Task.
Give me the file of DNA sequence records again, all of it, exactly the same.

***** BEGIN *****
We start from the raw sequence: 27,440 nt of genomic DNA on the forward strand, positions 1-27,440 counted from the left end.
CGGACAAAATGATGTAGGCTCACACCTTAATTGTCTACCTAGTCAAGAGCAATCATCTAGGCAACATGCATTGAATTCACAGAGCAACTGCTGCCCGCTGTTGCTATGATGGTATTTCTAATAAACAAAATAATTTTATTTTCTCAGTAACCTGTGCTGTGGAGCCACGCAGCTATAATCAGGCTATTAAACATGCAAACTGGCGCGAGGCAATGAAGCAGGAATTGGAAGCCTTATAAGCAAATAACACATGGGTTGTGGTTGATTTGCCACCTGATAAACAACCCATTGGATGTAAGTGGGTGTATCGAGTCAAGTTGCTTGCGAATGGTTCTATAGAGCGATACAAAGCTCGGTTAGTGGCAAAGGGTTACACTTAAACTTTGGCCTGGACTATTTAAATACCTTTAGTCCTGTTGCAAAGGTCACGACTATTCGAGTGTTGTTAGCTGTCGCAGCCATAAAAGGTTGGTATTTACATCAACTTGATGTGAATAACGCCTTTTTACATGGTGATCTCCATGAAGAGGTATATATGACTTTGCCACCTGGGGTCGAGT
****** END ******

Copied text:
We start from the raw sequence: 27,440 nt of genomic DNA on the forward strand, positions 1-27,440 counted from the left end.
CGGACAAAATGATGTAGGCTCACACCTTAATTGTCTACCTAGTCAAGAGCAATCATCTAGGCAACATGCATTGAATTCACAGAGCAACTGCTGCCCGCTGTTGCTATGATGGTATTTCTAATAAACAAAATAATTTTATTTTCTCAGTAACCTGTGCTGTGGAGCCACGCAGCTATAATCAGGCTATTAAACATGCAAACTGGCGCGAGGCAATGAAGCAGGAATTGGAAGCCTTATAAGCAAATAACACATGGGTTGTGGTTGATTTGCCACCTGATAAACAACCCATTGGATGTAAGTGGGTGTATCGAGTCAAGTTGCTTGCGAATGGTTCTATAGAGCGATACAAAGCTCGGTTAGTGGCAAAGGGTTACACTTAAACTTTGGCCTGGACTATTTAAATACCTTTAGTCCTGTTGCAAAGGTCACGACTATTCGAGTGTTGTTAGCTGTCGCAGCCATAAAAGGTTGGTATTTACATCAACTTGATGTGAATAACGCCTTTTTACATGGTGATCTCCATGAAGAGGTATATATGACTTTGCCACCTGGGGTCGAGT